Game Of Thrones is officially the most popular series in HBO history. The premium cable channel made the announcement today, noting the fantasy drama's impressive gross audience, which has surpassed the previous record held by The Sopranos.
According to HBO, The Sopranos had an average gross audience of 18.2 million viewers per episode. Season 3 of Game of Thrones averaged a gross audience of 14.4 million viewers per episode. And by "gross" we're interpreting that as the calculated and/or estimated total number of viewers across various airings and platforms, but the announcement doesn't get into specifics there. HBO reports that, with two episodes left in Season 4, Game of Thrones is currently averaging a gross audience of 18.4 million viewers.
It seems well worth noting this achievement, not only because a drama series -- and a fantasy drama at that -- managed to match and surpass The Sopranos' popularity, but also because it's not easy to beat the viewership of successful shows that aired more than a decade ago, when TV series were bringing in much higher ratings over all. Premium cable shows tend to play by their own set of rules and records, due to being subscription based and having the ability to air the same episode on multiple channels, on various nights throughout the week. (See also On Demand and streaming services like HBO GO).
The subscription aspect and the total viewership factor make it tricky to compare HBO's numbers against basic cable and broadcast networks. But we could probably still argue that Game of Thrones has more competition to face than The Sopranos did, not only against whatever else is airing on on Sunday night, but on TV in general. The Sopranos didn't have Netflix and the binge-watching and DVRing habits of TV viewers potentially working against it in its efforts to gain and maintain viewers' attention. On the other hand, Game of Thrones has the benefit of the book fanbase, not to mention social networking and increased online activity in the mainstream, which allows fans to celebrate the series together, obsess over each episode and make sure to watch the episodes as soon as possible in an effort to avoid spoilers. It also has HBO Go, which might be factored into HBO's numbers. So Game of Thrones has some advantages. At the very least, there are factors to consider, either way.
The Sopranos raised the bar for TV dramas. It took the format to the next level, not only for premium cable but for TV as a whole. Since then, we've seen some amazing drama series, Game of Thrones included. So as much as Game of Thrones fans will likely celebrate this achievement, it's also well worth noting that the series GoT "beat" also helped pave the way for better quality TV shows and topnotch original content on premium cable channels, which were once better known for playing movies than they were for their programming.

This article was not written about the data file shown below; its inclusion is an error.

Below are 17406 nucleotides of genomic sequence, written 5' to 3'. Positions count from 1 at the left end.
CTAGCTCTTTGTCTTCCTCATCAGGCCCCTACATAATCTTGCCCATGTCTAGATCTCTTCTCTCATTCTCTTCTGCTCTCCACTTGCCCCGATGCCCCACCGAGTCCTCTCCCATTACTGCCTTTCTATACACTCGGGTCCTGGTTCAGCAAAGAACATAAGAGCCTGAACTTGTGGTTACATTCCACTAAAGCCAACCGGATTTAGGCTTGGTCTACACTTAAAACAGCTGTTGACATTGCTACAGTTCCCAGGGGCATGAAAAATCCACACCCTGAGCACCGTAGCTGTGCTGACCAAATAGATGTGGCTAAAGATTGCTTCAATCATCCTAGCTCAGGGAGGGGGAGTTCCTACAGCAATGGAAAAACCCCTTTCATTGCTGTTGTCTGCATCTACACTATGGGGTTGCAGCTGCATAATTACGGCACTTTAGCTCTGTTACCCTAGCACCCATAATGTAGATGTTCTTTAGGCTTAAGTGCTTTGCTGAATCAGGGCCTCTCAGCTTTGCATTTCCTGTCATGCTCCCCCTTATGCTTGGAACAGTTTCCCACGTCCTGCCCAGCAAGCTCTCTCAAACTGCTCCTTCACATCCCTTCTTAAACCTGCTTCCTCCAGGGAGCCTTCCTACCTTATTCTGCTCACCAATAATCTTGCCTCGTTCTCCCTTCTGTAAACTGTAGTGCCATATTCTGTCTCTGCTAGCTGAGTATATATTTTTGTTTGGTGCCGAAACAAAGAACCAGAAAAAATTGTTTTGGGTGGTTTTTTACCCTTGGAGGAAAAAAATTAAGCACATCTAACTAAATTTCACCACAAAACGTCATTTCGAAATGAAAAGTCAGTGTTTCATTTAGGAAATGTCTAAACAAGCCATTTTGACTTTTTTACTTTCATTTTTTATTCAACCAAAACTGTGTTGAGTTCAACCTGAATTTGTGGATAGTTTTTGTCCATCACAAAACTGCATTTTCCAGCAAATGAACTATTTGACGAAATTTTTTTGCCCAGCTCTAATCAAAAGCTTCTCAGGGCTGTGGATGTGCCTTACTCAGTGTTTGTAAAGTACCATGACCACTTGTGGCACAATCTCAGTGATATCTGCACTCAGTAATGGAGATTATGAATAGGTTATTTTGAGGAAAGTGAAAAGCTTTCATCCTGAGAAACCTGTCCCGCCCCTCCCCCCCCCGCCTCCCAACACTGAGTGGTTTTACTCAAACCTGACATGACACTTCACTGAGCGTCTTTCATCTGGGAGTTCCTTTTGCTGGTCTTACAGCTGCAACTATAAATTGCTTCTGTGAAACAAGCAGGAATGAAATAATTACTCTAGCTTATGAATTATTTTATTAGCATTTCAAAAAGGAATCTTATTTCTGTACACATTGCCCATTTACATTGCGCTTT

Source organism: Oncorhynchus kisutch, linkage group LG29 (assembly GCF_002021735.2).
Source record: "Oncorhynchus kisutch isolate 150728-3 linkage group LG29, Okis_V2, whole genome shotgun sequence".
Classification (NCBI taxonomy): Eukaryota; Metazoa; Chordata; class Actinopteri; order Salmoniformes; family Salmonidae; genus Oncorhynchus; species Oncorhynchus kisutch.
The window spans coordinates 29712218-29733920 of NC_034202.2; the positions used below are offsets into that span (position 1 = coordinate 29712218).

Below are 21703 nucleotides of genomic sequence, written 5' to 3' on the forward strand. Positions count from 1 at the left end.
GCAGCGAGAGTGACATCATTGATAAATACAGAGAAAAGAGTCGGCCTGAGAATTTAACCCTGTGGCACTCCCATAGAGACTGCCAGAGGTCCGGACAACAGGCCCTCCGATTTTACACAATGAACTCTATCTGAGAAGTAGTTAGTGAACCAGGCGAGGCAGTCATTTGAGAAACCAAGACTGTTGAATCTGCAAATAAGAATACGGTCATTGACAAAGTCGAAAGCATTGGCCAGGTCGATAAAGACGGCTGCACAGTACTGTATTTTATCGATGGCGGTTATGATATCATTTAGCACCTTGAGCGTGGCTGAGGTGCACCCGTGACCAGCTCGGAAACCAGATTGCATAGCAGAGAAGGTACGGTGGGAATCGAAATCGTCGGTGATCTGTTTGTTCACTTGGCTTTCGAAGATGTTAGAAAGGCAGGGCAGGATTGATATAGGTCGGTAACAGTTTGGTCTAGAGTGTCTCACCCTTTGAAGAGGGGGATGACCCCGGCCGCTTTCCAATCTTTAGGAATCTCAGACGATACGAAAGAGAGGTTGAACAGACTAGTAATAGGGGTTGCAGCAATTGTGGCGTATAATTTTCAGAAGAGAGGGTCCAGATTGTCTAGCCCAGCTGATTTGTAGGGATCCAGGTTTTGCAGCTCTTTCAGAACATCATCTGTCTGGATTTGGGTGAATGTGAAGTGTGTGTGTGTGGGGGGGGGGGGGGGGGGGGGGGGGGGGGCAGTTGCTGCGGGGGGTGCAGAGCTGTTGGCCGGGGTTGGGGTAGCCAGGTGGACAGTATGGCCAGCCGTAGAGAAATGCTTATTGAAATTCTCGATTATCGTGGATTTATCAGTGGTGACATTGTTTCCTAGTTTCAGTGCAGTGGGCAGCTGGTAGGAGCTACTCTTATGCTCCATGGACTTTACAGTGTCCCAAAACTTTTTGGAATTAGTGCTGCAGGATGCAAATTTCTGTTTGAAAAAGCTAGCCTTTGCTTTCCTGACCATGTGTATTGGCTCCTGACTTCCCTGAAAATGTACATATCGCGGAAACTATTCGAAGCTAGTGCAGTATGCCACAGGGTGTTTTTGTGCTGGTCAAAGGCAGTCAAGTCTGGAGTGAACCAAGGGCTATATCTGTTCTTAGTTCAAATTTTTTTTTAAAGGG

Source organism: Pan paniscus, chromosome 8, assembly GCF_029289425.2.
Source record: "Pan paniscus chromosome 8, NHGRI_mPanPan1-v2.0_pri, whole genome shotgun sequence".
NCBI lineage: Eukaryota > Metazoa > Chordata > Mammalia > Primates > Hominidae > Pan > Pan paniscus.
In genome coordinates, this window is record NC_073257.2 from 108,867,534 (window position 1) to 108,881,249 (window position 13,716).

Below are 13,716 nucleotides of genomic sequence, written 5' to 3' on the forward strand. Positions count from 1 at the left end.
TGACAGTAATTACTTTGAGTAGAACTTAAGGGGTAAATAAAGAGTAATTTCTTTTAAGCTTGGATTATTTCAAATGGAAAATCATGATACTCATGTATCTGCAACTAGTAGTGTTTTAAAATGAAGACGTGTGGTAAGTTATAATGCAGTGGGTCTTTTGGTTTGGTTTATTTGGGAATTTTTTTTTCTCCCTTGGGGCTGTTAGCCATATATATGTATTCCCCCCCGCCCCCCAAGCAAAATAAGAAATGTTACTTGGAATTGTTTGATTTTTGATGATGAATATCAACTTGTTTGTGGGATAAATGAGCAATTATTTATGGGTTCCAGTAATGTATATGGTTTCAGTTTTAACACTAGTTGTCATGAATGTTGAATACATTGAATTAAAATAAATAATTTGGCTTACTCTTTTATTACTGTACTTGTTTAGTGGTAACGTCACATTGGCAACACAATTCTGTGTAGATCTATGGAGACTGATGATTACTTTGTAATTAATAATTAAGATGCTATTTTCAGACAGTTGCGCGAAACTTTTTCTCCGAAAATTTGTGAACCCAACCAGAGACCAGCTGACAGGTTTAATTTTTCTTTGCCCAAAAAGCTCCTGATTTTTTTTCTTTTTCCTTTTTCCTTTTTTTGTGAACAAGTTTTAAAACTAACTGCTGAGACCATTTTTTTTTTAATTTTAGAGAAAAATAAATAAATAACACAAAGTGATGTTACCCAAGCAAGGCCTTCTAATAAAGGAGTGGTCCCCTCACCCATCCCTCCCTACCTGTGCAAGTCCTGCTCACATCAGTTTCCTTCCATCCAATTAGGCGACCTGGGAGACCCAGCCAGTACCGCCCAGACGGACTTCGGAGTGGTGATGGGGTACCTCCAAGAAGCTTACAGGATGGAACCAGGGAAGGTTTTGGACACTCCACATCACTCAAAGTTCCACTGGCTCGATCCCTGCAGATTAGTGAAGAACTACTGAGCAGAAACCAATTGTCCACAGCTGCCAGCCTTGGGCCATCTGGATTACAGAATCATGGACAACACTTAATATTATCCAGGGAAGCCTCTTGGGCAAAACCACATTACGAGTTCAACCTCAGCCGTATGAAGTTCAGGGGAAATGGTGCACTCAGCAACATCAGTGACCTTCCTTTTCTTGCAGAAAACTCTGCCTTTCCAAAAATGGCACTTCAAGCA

Based on a celebrated series of fantasy novels by George R.R. Martin, Game of Thrones is currently approaching the end of its fourth season. Last Sunday night's episode ("The Mountain and the Viper") was hugely anticipated, not only because it aired following a brief hiatus for the series, due to Memorial Day, but because it featured a much hyped face-off between two characters. To say that the episode didn't disappoint would be an understatement. People showed up for a fight and a fight they got.
Celebrate this news by watching fans react to "The Mountain and the Viper" (SPOILERS if you haven't seen it! Also NSFW language because, well those are the kinds of words you say when stuff like this happens):
If a camera had been on me, it would've shown me watching those final moments through my fingers.
This one has also been making the rounds, and shows the fight scene play out in the corner while a bar full of people react.:
The reactions are almost -- almost -- as entertaining to watch as the series.
Kelly joined CinemaBlend as a freelance TV news writer in 2006 and went on to serve as the site’s TV Editor before moving over to other roles on the site. At present, she’s an Assistant Managing Editor who spends much of her time brainstorming and editing feature content on the site.
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